• Teamwork - Because so many jobs involve working in one or more work-groups, you must have the ability to work with others in a professional manner while achieving a common goal.
Personal Values Sought by Employers: Of equal importance to skills are the values, personality traits, and personal characteristics that employers seek. Look for ways to weave examples of these characteristics into your resume, cover letters, and answers to interview questions.
  • Integrity - Involves demonstrating that you are honest, fair, and moral. Employers need to believe that you will not steal from the company, cheat on your time card, or lie on your resume.
  • Adaptability/Flexibility - Involves being able to work in a variety of environments, both as a self-starting individual and as part of a team.
  • Strong Work Ethic - Involves being at work on time and every day, being a good time-manager and always giving your best effort to your employer.
  • Responsible - Involves being accountable for your actions, not passing the buck, performing the tasks you are called to do.
  • Loyalty - Involves always speaking highly about your company/employer in public, always representing your employer positively and professionally, never using trade secrets to help yourself or someone else.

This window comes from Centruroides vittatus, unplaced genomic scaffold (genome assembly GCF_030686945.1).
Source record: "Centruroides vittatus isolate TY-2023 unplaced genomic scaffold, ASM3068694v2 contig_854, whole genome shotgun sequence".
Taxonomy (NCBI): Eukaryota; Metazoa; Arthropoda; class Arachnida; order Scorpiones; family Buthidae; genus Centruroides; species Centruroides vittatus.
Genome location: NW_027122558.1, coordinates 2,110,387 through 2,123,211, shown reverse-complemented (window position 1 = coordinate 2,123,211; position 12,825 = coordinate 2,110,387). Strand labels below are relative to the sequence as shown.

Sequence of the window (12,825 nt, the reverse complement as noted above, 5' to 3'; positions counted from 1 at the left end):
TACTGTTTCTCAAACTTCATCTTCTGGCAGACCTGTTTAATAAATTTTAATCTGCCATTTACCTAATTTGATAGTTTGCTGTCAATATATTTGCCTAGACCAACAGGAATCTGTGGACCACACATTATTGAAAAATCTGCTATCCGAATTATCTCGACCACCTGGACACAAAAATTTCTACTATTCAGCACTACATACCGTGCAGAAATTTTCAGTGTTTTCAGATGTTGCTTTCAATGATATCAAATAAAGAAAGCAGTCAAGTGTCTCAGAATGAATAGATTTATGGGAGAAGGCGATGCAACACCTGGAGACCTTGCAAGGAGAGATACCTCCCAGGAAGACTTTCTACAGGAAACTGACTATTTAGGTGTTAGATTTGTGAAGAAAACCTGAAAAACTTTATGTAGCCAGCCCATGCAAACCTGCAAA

• Positive Attitude - Involves demonstrating that you are motivated and passionate about your employer and the work you do. Also that you promote a positive work environment and keep negativity and gossip at bay.
  • Professionalism - Involves appropriate behavior and dress at all times, handling workplace difficulties with maturity and always acting in the best interest of your employer.
  • Self-Confidence - Involves being self-assured in your abilities to provide what the company needs. Do not confuse self-confidence with arrogance. Expressing your ability to learn what the employer needs you to know is confidence. Ensuring your employer that you already know everything you need is arrogance.
  • Self-Motivation - Involves having the ability to figure out what you need to do and then do it and having the capability to work with little or no supervision.
  • Willingness to Learn - Different from your ability to learn in that you should always be willing to learn a new skill, process, or technique.


Resources


Career Choice

Selecting a career direction can be an overwhelming task. There are thousands of occupations from which to choose and the pressure to make "the" correct choice is enormous. The quick choice to relieve this pressure is often not the best choice. Career planning begins with understanding both yourself and your environment and integrating the two to select a congruent academic program of emphasis and the related occupational directions.
Check out these links to help you with your career decisions-

Self Discovery

  • Focus – Juniata's on-line interest assessment instrument. Access Code: Eagles
  • Personality 100 – Learning about your personality may help you determine a good career path.